contexts of women's HIV-related behavior transactions as well as
barriers and opportunities for change.  Suggested themes include:

o  Gender-specific interpersonal contexts of HIV risk behaviors.
Issues include gender-specific barriers in relationships (e.g., power
differentials) with violent or nonviolent sexual partners and/or drug
partners that affect women's HIV risk behaviors and the ability to
decrease their risks.

o  Gender-specific economic contexts of HIV risks and barriers to
change.  Issues include trading sex for drugs, money, or subsistence,
as well as economic pressure on sex trade workers to have unsafe sex.
The economic context of living "on the streets" by runaway and
homeless young women may also affect their risk of infection via drug
or sex practices.

o  Structural contexts affecting access to prevention aids and
behavior change.  Macro contexts include community policy/programs
affecting access to needles and condoms and/or law enforcement
practices against drug use, sex trade, or illegal immigration, which
may lead women to avoid contact with HIV prevention programs for fear
of being identified, prosecuted, and/or losing custody of their
children.  Also important are medical care and drug abuse services
system factors that may influence the delivery and effectiveness of
HIV interventions (e.g., linkage of primary medical care, HIV
prevention, drug abuse treatment, and treatment of comorbid mental

o  Membership/roles in social networks.  Using qualitative and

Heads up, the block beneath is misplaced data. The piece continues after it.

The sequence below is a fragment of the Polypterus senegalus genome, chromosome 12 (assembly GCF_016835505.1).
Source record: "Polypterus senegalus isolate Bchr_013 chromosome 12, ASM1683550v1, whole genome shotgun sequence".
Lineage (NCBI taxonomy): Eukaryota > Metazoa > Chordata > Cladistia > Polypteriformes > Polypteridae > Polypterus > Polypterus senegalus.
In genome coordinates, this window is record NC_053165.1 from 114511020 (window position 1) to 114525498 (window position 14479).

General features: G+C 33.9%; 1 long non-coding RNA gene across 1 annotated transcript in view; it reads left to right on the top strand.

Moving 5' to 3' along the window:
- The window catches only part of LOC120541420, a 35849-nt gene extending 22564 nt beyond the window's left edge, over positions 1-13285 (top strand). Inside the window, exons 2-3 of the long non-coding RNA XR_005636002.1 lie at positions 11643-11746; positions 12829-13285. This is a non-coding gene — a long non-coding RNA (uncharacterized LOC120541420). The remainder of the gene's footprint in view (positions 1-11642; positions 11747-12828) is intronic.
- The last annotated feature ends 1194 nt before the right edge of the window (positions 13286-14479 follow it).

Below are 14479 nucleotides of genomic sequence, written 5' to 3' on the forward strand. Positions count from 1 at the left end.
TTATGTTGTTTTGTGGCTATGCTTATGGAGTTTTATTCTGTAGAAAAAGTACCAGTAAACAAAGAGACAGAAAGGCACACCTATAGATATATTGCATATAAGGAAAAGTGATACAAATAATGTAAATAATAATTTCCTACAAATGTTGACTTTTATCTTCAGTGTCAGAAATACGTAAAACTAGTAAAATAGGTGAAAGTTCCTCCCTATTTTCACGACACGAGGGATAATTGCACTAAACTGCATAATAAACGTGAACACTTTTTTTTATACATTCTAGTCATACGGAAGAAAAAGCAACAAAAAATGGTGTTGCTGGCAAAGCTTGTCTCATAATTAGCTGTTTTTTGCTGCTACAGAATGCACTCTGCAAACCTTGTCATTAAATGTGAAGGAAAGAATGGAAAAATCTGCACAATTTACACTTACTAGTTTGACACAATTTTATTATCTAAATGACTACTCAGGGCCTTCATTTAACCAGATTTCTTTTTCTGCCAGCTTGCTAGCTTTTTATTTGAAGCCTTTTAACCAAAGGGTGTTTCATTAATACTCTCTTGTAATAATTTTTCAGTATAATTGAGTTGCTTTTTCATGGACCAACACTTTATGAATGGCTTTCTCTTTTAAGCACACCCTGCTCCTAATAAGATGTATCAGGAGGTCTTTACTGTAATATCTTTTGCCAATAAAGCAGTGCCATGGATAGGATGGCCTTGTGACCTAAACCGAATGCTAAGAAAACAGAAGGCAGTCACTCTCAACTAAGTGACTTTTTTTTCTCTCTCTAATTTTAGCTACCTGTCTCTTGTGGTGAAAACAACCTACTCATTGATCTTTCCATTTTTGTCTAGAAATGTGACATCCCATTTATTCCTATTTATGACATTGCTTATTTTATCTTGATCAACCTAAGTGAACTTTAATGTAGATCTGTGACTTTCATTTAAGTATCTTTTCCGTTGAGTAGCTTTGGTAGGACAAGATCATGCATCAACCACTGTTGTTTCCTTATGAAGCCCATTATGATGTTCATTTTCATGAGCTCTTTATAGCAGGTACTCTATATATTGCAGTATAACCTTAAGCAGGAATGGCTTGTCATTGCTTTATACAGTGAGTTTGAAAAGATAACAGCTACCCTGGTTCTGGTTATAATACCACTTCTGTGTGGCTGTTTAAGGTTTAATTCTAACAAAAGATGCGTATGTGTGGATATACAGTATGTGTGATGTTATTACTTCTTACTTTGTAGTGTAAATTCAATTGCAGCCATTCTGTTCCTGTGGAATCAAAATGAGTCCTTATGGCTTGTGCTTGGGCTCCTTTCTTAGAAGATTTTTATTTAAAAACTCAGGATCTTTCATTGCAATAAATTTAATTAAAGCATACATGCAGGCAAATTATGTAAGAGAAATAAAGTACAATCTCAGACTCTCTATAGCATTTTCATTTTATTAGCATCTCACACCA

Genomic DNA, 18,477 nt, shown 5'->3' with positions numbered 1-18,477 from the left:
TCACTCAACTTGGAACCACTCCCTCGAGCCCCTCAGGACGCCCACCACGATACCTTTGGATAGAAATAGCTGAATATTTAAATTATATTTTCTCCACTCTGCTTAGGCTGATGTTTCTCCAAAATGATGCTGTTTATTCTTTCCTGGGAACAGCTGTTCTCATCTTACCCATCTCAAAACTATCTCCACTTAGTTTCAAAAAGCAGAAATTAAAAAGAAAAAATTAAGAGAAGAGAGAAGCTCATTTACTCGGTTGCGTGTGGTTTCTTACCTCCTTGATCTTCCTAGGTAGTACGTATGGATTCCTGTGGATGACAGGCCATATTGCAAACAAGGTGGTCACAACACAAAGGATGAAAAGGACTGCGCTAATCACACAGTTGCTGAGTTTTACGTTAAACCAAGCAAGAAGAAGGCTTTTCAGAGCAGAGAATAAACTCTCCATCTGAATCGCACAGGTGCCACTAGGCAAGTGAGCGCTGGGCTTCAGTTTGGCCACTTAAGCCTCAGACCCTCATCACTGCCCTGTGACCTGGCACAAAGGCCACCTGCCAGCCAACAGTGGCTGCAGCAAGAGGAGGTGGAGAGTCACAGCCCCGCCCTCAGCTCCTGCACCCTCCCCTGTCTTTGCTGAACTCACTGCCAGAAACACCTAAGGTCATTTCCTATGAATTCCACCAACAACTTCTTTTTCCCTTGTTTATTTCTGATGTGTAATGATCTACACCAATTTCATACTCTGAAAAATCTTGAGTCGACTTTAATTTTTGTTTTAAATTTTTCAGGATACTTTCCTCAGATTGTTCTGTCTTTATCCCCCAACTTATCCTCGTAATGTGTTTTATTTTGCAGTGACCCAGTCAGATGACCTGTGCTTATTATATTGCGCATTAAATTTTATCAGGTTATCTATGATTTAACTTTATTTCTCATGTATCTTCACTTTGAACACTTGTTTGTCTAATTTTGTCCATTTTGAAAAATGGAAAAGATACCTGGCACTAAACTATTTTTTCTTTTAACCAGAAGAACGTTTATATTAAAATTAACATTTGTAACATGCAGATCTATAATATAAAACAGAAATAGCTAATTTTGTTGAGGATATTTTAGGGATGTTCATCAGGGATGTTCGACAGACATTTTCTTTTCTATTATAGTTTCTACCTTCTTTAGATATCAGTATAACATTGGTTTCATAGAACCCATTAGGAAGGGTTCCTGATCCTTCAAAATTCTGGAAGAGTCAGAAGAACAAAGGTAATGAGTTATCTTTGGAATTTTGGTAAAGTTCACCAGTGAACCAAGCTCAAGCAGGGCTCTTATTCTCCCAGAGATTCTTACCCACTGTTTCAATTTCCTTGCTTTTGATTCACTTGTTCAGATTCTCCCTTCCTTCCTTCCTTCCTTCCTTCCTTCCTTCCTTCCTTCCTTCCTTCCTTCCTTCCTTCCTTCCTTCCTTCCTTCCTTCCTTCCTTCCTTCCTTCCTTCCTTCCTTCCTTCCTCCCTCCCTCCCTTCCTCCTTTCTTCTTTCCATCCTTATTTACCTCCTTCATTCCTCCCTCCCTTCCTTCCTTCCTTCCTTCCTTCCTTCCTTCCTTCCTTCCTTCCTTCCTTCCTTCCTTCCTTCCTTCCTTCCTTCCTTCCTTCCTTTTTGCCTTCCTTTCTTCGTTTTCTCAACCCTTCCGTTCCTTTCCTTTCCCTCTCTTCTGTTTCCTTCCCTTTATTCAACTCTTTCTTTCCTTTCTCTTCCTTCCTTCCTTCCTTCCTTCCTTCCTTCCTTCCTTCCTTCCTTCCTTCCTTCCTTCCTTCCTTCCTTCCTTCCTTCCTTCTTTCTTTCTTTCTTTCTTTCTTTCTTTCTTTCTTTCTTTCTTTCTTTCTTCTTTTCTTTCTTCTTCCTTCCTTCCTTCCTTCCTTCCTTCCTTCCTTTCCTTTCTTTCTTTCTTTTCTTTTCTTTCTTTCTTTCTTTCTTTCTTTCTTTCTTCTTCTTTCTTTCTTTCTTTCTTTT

quantitative approaches to map linkages between individuals, issues
involve nonrandom properties of networks, norms, and group dynamics
that socially isolate and/or affect behavioral transactions across
cultural, age, and gender groups.  Suggested themes include:

o  Composition and stability of drug and sex networks
o  Nonrandom injection sequencing within networks of IDUs o  Gender
roles and the organization of drug procurement o  Lesbian/gay IDU
networks and bridges to other networks o  Norms about needle hygiene
and exchange of sex for drugs o  Gangs/cliques/street youth and the
initiation and extension of sexual activity and drug use

2.  Determinants, Mediators, and Reinforcers of Women's HIV-Related

NIDA and NIMH are interested in behavioral influences especially as
they vary demographically and/or culturally. Suggested themes are:

o  Physical, sexual, and/or emotional abuse.  Research is needed to
address physical and/or sexual violence against women and the
relationship of violence and abuse to high- risk behaviors and
women's ability to adopt HIV risk- reduction practices.  Young women
in abusive home settings may be a critical group.

o  The effect of serostatus on women's HIV risk behaviors and
behavior change.  Issues include the role of HIV antibody testing